J. Sydney Jones Interview
February 3, 2010
the author of Requiem in Vienna
It was a pleasure to have author J. Sydney Jones visit the blog on February 3, 2010, to talk about his historical mystery novel Requiem in Vienna, which features composer Gustav Mahler.
The portrait of 1899 Vienna in your novel is full of depth and detail. Which aspect of your research had the strongest effect on your writing?
In this novel two different resources came together:
a volume of Henry-Louis de la Grange's massive and massively important biography of Mahler, Gustav Mahler: Vienna: The Years of Challenge (1897-1904), and Alma Schindler's (later Mahler) diaries for the same period, Alma Mahler-Werfel: Diaries 1898-1902. Both supplied a wealth of detail not only about the protagonists, but also about Vienna of the time. Of course there are also intangibles that came together for this novel: my years of living in Vienna, my own deep love of music, and nagging questions about musical heritage and influences.
Gustav Mahler had to convert to Christianity to become Court Opera Director. Even for a nonreligious Jew like Mahler, this must have affected his sense of identity. Do you think it affected the music he wrote?
Mahler famously wrote, "I am thrice homeless, as a native of Bohemia in Austria, as an Austrian among Germans, and as a Jew throughout the world. Everywhere an intruder, never welcomed." He most definitely felt an outsider, but whether or not that affected his music is up for discussion. What did seem to affect his music was revealed during a "walking cure" he had with Freud in the summer of 1910. It came out during their in-depth discussion that Mahler, as a young boy, had witnessed his parents making love. Frightened and somewhat shocked, the youngster ran out onto the street, bumping into a hurdy-gurdy man grinding out a light and frolicsome melody. Freud felt that the literal collision of these two events deeply affected the composer's later work. Indeed, in Mahler's compositions one can make out the continual battle between deeply dramatic music interrupted at times with facile melodies.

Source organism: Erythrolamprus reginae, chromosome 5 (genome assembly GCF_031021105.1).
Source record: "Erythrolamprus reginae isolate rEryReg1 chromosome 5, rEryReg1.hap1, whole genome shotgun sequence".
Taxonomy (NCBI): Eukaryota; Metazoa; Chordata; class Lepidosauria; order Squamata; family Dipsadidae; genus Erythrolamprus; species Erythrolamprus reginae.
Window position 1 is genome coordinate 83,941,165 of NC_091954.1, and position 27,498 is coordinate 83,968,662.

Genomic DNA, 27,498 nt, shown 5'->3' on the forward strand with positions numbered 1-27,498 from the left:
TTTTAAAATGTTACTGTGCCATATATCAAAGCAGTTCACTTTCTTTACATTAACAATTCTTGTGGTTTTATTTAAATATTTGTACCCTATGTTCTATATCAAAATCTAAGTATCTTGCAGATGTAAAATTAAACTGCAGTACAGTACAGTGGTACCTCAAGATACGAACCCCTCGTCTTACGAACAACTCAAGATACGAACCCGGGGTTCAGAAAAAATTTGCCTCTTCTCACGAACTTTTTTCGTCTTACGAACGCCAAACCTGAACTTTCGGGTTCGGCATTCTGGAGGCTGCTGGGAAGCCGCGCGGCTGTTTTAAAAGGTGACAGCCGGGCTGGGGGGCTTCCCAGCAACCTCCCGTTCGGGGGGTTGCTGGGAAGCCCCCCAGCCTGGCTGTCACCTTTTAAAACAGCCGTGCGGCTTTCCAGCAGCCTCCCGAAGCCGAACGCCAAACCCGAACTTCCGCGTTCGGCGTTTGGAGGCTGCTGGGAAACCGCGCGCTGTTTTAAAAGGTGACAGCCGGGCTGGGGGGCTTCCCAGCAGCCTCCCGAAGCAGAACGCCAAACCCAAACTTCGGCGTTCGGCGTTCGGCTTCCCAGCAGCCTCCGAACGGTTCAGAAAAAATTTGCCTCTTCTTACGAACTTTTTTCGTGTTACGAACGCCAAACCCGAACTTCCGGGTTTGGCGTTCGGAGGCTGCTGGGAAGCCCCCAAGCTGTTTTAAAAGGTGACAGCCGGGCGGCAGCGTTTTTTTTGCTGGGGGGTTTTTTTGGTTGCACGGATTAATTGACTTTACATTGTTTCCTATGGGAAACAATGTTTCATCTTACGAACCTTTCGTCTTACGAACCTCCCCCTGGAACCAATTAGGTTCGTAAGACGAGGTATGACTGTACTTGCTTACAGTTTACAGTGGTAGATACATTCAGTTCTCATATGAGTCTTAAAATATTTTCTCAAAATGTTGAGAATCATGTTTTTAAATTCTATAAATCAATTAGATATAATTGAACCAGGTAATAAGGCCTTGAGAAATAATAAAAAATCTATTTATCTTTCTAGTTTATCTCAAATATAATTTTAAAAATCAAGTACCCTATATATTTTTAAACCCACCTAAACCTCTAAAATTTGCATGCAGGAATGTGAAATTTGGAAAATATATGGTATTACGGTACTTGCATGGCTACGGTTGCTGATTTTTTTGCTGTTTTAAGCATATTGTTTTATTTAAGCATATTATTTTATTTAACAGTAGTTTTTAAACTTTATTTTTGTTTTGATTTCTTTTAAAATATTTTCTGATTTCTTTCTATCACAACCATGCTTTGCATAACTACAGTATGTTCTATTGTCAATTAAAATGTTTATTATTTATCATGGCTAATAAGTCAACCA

I wish I could borrow Berthe and Karl's cook for a week! Can you share her recipe for zwiebelrostbraten?
Frau Blatschky, the cook of my protagonist in the Viennese Mystery series, provides a meat-and-potatoes variety of old Viennese and Austrian cooking. I think I should start putting her recipes in the books, as so many fans have asked for them. Basically, zwiebelrostbraten is thinly sliced sirloin sauteed and combined with onions that have been fried golden brown. A sauce is created with butter, brandy (optional) and mustard. And you must serve them with fried potatoes. Here are a couple of websites to help out: Austrian Recipes and The Passionate Cook (scroll all the way down for the latter recipe).
Review of Requiem in Vienna by J. Sydney Jones
See listing for Requiem in Vienna at Powell's Books
See listing for Requiem in Vienna at Amazon.com.
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